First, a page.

Hiring an Attorney for Child Support Negotiations

In many cases, child support negotiations occur during divorce proceedings, but this is not always true. Regardless of your situation, it is beneficial to have an attorney on your side. Your child support attorney can:

  • Advocate for your needs.
  • Negotiate a more favorable agreement.
  • Protect your rights in court.

Many people who hire an attorney for their child support negotiations feel more confident about their agreement and yield better terms.


Q: Do I Have to Pay Child Support If the Court Won’t Let Me Have Custody?

A: The court can still ask you to pay child support even if they will not allow you to have custody. This may seem unfair, especially if you would prefer to contribute via custody rather than financial support. However, the court determines custody agreements based on what is most beneficial for the children. They assess each parent’s ability to provide a safe home and assign custody based on their findings. Talk to an attorney if you are unhappy with your child support agreement.

Q: Can Fathers Receive Child Support?

A: The gender of the parents does not affect the child support agreement. The court will assign support based on several other factors, such as income, custody, and lifestyle. There are situations in which a mother cannot care for her child and the father has sole custody. In these scenarios, it would be appropriate for a father to receive child support from the child’s mother. An attorney can ensure that the court is acting fairly regarding gender.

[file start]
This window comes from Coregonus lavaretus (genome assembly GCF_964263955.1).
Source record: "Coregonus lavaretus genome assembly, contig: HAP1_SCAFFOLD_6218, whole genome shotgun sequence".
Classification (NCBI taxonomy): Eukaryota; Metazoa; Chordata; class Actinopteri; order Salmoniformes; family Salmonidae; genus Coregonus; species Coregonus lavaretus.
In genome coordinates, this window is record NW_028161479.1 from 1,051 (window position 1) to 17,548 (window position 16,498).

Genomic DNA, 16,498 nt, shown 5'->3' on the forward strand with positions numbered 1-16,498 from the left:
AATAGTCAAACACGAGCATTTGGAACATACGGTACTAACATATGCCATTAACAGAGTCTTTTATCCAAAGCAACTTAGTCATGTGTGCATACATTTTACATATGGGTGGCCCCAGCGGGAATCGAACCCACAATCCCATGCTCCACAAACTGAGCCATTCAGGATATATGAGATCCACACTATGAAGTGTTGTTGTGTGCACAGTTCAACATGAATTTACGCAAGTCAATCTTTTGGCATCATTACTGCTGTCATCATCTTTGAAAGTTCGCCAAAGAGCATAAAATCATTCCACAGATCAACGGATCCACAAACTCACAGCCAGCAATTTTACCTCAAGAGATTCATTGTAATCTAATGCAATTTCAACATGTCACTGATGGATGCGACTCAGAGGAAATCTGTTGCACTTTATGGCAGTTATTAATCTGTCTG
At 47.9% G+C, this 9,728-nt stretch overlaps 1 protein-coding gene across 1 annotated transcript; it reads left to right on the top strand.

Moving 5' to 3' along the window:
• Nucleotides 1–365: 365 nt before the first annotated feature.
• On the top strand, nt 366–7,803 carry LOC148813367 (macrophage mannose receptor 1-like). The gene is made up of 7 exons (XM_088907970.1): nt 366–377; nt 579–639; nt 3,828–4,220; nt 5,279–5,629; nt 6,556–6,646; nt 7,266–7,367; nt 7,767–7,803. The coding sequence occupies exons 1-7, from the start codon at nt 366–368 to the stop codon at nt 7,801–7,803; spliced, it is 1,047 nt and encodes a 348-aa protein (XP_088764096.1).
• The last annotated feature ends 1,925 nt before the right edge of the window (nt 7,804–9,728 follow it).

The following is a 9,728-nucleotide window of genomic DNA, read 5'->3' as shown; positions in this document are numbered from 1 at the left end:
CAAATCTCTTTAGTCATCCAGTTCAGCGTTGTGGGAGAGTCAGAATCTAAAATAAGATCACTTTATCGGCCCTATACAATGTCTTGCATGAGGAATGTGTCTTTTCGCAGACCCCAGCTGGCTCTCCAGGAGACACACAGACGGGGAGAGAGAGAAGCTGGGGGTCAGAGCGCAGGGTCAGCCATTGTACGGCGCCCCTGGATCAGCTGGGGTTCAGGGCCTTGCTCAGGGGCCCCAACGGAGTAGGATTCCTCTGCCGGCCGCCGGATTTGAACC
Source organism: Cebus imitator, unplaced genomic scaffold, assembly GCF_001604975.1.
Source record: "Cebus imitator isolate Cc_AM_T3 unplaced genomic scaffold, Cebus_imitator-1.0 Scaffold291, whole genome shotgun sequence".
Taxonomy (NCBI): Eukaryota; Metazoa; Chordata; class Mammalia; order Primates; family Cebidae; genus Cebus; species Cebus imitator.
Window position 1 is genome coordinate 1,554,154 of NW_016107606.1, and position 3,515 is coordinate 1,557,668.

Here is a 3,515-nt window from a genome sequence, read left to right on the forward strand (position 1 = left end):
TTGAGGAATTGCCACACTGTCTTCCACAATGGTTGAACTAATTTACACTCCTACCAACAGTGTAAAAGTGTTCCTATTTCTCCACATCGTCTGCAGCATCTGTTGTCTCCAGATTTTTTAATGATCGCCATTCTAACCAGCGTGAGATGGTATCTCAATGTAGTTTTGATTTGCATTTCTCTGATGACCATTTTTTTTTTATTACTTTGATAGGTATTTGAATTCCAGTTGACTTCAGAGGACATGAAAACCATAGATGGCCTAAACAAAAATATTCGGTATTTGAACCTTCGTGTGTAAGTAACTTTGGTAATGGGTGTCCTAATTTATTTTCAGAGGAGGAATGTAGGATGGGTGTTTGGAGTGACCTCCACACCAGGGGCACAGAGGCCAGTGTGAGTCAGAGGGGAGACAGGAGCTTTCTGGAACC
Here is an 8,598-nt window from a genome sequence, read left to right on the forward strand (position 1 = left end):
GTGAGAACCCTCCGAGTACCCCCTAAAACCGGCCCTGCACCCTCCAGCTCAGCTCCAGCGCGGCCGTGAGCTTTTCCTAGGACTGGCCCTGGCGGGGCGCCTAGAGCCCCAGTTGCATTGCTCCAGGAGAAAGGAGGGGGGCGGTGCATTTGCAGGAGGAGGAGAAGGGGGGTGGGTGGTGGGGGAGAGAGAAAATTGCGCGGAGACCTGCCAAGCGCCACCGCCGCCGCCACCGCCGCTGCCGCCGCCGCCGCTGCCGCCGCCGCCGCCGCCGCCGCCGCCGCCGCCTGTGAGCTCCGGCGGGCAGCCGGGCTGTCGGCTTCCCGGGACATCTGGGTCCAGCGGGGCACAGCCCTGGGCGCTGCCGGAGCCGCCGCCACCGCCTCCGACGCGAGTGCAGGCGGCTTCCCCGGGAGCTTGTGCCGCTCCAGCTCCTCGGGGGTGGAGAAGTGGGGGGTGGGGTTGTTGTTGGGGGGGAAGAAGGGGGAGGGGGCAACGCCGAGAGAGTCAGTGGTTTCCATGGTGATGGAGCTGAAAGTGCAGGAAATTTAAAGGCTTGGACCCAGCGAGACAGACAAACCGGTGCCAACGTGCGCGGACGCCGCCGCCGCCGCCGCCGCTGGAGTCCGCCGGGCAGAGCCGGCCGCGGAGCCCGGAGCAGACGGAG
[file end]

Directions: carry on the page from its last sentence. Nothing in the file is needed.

Q: How Much Does a Child Support Attorney Cost?

A: Due to the nature of their cases, many family attorneys charge hourly. The average family lawyer charges between $100 and $400 per hour for child support claims. However, all firms have different policies, and attorney rates often depend on experience in the field. To be sure you can afford your child support attorney, ask any potential attorneys about their costs and fees. This way, you can make an informed decision about which law firm or attorney is right for you.

Q: Can I Change My Child Support Agreement?

A: Yes, it is possible to change your child support agreement with the help of the court. Family court allows for modifications. These are specific processes by which a family can make updates or changes to their family law agreements. For this to be considered, relevant circumstances must have changed within your family. If nothing has changed, and you are simply unhappy with your child support agreement, you can file an appeal rather than a modification.

Contact Stange Law Firm in St. Louis

Our team has many years of experience representing parents as they negotiate child support agreements. During our time in business, we have represented a wide range of families in a multitude of situations. We are confident that we have the knowledge and experience to represent you in your family law case.

For more information, or to schedule a consultation, contact Stange Law Firm.